R is for Revenge...There are plenty of books with feel-good revenge themes for adult readers. We marvel at Edmond Dantes' stamina in THE COUNT OF MONTE CRISTO when he makes trouble for those who had him wrongfully imprisoned. Many years ago, when I watched the movie version of WAITING TO EXHALE in the theater, a chorus of "You go girl!" sounded around me as Bernadine sets fire to her cheating husband's fancy clothes and car. In MURDER ON THE ORIENT EXPRESS, even Hercule Poirot sympathizes with the murderers who took their revenge on the evil Ratchett.
I wonder if feel-good revenge is a concept intended only for adults to enjoy. Although there are definitely stories about revenge involving adolescents in young adult lit, I see stories about revenge in picture books or middle grade novels less frequently. When a young character is mistreated or maligned in most children's books, the subtle message of taking the high road or using your wit to outsmart the villain often overrides the notion of "playing dirty" to even the score. Even when a revenge seeker makes an appearance in children's literature, they are often adults or non-humans. In HOLES, Madame Zeroni, stinging from a broken promise, places a curse on the protagonist's ancestor. In SHREK! (the picture book, NOT the movie) Shrek fights the aggression he encounters from others with even more aggression.
Many young characters, especially in contemporary fiction, encounter hindrances or backlash for seeking revenge. In RAMONA THE BRAVE, Ramona gets in trouble for destroying her classmate Susan's owl after Susan wins praise by copying Ramona's owl. In DIARY OF A WIMPY KID, Greg is ready to fight his former friend Rowley for taking sole credit for their comic when a group of older kids come by to harass them both. In THE SHADOW CLUB, members initially take revenge on rivals by playing silly pranks, but as the dirty deeds become more vindictive, the perpetrators eventually have to face their guilty consciences. Attempts at revenge don't often play out well for young characters.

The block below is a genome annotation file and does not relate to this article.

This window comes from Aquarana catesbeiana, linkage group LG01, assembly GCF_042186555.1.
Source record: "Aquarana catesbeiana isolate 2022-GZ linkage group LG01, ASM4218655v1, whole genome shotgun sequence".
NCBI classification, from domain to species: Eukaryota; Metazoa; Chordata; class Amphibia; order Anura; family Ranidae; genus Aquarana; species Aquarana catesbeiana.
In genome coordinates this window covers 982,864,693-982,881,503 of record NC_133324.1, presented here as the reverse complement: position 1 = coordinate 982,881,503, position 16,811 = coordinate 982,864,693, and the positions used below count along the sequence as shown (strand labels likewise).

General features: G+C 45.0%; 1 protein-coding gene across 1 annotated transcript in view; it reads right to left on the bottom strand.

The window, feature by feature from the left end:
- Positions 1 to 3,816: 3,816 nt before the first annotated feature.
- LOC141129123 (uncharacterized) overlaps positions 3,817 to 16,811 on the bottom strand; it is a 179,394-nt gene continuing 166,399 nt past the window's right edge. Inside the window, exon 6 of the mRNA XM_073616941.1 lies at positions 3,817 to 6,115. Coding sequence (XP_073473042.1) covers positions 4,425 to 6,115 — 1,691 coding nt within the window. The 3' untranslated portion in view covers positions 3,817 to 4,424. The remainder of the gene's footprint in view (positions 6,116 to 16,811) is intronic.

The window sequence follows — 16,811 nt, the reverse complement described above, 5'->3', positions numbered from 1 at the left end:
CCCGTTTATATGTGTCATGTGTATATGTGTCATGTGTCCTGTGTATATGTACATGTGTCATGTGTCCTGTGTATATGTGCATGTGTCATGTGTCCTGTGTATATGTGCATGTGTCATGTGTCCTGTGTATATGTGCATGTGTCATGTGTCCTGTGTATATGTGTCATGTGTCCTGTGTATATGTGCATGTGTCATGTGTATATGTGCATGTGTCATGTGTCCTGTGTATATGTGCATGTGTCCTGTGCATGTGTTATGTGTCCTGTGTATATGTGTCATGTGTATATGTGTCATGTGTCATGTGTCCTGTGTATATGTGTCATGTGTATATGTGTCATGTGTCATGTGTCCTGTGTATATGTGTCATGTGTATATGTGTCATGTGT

...But there are exceptions. In MATILDA, Matilda plays all sorts of tricks on the adults who cut her down, from putting crazy glue on her father's hat to using telekinesis to intimidate the headmistress at her school. And she gets away with all this consequence and guilt-free.
Can you think of more exceptions in children's books where revenge is considered acceptable behavior, for example, in fairytales? How about books where revenge is a no-no? Should there be boundaries on how revenge is presented in children's books, young adult books, or adult fiction? Do you like stories where revenge is part of the plot?